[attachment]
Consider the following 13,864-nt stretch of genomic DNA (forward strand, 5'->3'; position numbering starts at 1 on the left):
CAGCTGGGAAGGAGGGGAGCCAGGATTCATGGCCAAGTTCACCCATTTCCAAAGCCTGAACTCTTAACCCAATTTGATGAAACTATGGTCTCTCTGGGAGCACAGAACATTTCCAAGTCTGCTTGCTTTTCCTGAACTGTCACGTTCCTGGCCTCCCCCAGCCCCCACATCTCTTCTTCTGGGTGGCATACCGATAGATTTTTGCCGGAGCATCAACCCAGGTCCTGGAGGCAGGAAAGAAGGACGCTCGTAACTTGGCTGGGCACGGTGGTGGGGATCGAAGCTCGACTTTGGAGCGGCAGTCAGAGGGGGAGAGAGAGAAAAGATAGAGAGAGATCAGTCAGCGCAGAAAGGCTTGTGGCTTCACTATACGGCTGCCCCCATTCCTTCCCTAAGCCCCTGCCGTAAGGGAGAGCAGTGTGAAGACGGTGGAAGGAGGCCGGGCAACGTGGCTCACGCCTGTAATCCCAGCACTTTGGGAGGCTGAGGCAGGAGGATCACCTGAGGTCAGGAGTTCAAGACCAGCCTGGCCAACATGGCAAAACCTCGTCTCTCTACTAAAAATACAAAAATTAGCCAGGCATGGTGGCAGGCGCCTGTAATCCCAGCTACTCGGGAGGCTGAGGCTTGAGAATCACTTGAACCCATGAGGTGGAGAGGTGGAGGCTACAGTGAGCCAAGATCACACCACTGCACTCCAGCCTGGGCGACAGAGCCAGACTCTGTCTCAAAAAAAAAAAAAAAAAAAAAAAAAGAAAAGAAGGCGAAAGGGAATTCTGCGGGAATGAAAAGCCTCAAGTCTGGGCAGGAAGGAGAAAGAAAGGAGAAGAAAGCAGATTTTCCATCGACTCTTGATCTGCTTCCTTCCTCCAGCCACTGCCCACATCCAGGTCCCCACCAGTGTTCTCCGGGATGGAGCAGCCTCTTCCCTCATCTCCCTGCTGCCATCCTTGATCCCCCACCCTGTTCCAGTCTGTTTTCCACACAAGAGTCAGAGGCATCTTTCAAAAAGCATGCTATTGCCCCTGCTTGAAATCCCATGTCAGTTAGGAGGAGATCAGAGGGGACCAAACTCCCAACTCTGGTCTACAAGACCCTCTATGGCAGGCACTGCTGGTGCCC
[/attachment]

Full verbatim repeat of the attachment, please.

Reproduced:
Consider the following 13,864-nt stretch of genomic DNA (forward strand, 5'->3'; position numbering starts at 1 on the left):
CAGCTGGGAAGGAGGGGAGCCAGGATTCATGGCCAAGTTCACCCATTTCCAAAGCCTGAACTCTTAACCCAATTTGATGAAACTATGGTCTCTCTGGGAGCACAGAACATTTCCAAGTCTGCTTGCTTTTCCTGAACTGTCACGTTCCTGGCCTCCCCCAGCCCCCACATCTCTTCTTCTGGGTGGCATACCGATAGATTTTTGCCGGAGCATCAACCCAGGTCCTGGAGGCAGGAAAGAAGGACGCTCGTAACTTGGCTGGGCACGGTGGTGGGGATCGAAGCTCGACTTTGGAGCGGCAGTCAGAGGGGGAGAGAGAGAAAAGATAGAGAGAGATCAGTCAGCGCAGAAAGGCTTGTGGCTTCACTATACGGCTGCCCCCATTCCTTCCCTAAGCCCCTGCCGTAAGGGAGAGCAGTGTGAAGACGGTGGAAGGAGGCCGGGCAACGTGGCTCACGCCTGTAATCCCAGCACTTTGGGAGGCTGAGGCAGGAGGATCACCTGAGGTCAGGAGTTCAAGACCAGCCTGGCCAACATGGCAAAACCTCGTCTCTCTACTAAAAATACAAAAATTAGCCAGGCATGGTGGCAGGCGCCTGTAATCCCAGCTACTCGGGAGGCTGAGGCTTGAGAATCACTTGAACCCATGAGGTGGAGAGGTGGAGGCTACAGTGAGCCAAGATCACACCACTGCACTCCAGCCTGGGCGACAGAGCCAGACTCTGTCTCAAAAAAAAAAAAAAAAAAAAAAAAAGAAAAGAAGGCGAAAGGGAATTCTGCGGGAATGAAAAGCCTCAAGTCTGGGCAGGAAGGAGAAAGAAAGGAGAAGAAAGCAGATTTTCCATCGACTCTTGATCTGCTTCCTTCCTCCAGCCACTGCCCACATCCAGGTCCCCACCAGTGTTCTCCGGGATGGAGCAGCCTCTTCCCTCATCTCCCTGCTGCCATCCTTGATCCCCCACCCTGTTCCAGTCTGTTTTCCACACAAGAGTCAGAGGCATCTTTCAAAAAGCATGCTATTGCCCCTGCTTGAAATCCCATGTCAGTTAGGAGGAGATCAGAGGGGACCAAACTCCCAACTCTGGTCTACAAGACCCTCTATGGCAGGCACTGCTGGTGCCC